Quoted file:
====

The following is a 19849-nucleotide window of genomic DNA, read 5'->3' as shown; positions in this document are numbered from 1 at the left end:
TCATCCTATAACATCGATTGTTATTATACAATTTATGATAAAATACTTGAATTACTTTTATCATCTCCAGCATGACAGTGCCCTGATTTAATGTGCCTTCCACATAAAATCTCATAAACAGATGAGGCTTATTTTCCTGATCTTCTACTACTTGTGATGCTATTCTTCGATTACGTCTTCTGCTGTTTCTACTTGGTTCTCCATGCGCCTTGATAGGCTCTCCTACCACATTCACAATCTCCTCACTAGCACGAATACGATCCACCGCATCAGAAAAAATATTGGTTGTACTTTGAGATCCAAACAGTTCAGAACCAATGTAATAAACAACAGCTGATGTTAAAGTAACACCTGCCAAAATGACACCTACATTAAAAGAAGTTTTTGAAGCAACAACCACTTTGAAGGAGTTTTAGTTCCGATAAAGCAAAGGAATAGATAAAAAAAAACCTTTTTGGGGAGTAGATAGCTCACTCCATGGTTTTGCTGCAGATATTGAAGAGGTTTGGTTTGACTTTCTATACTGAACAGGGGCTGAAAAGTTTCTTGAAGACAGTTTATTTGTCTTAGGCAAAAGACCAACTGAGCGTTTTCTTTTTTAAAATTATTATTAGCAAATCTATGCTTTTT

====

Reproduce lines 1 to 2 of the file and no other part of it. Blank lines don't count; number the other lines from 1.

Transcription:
The following is a 19849-nucleotide window of genomic DNA, read 5'->3' as shown; positions in this document are numbered from 1 at the left end:
TCATCCTATAACATCGATTGTTATTATACAATTTATGATAAAATACTTGAATTACTTTTATCATCTCCAGCATGACAGTGCCCTGATTTAATGTGCCTTCCACATAAAATCTCATAAACAGATGAGGCTTATTTTCCTGATCTTCTACTACTTGTGATGCTATTCTTCGATTACGTCTTCTGCTGTTTCTACTTGGTTCTCCATGCGCCTTGATAGGCTCTCCTACCACATTCACAATCTCCTCACTAGCACGAATACGATCCACCGCATCAGAAAAAATATTGGTTGTACTTTGAGATCCAAACAGTTCAGAACCAATGTAATAAACAACAGCTGATGTTAAAGTAACACCTGCCAAAATGACACCTACATTAAAAGAAGTTTTTGAAGCAACAACCACTTTGAAGGAGTTTTAGTTCCGATAAAGCAAAGGAATAGATAAAAAAAAACCTTTTTGGGGAGTAGATAGCTCACTCCATGGTTTTGCTGCAGATATTGAAGAGGTTTGGTTTGACTTTCTATACTGAACAGGGGCTGAAAAGTTTCTTGAAGACAGTTTATTTGTCTTAGGCAAAAGACCAACTGAGCGTTTTCTTTTTTAAAATTATTATTAGCAAATCTATGCTTTTT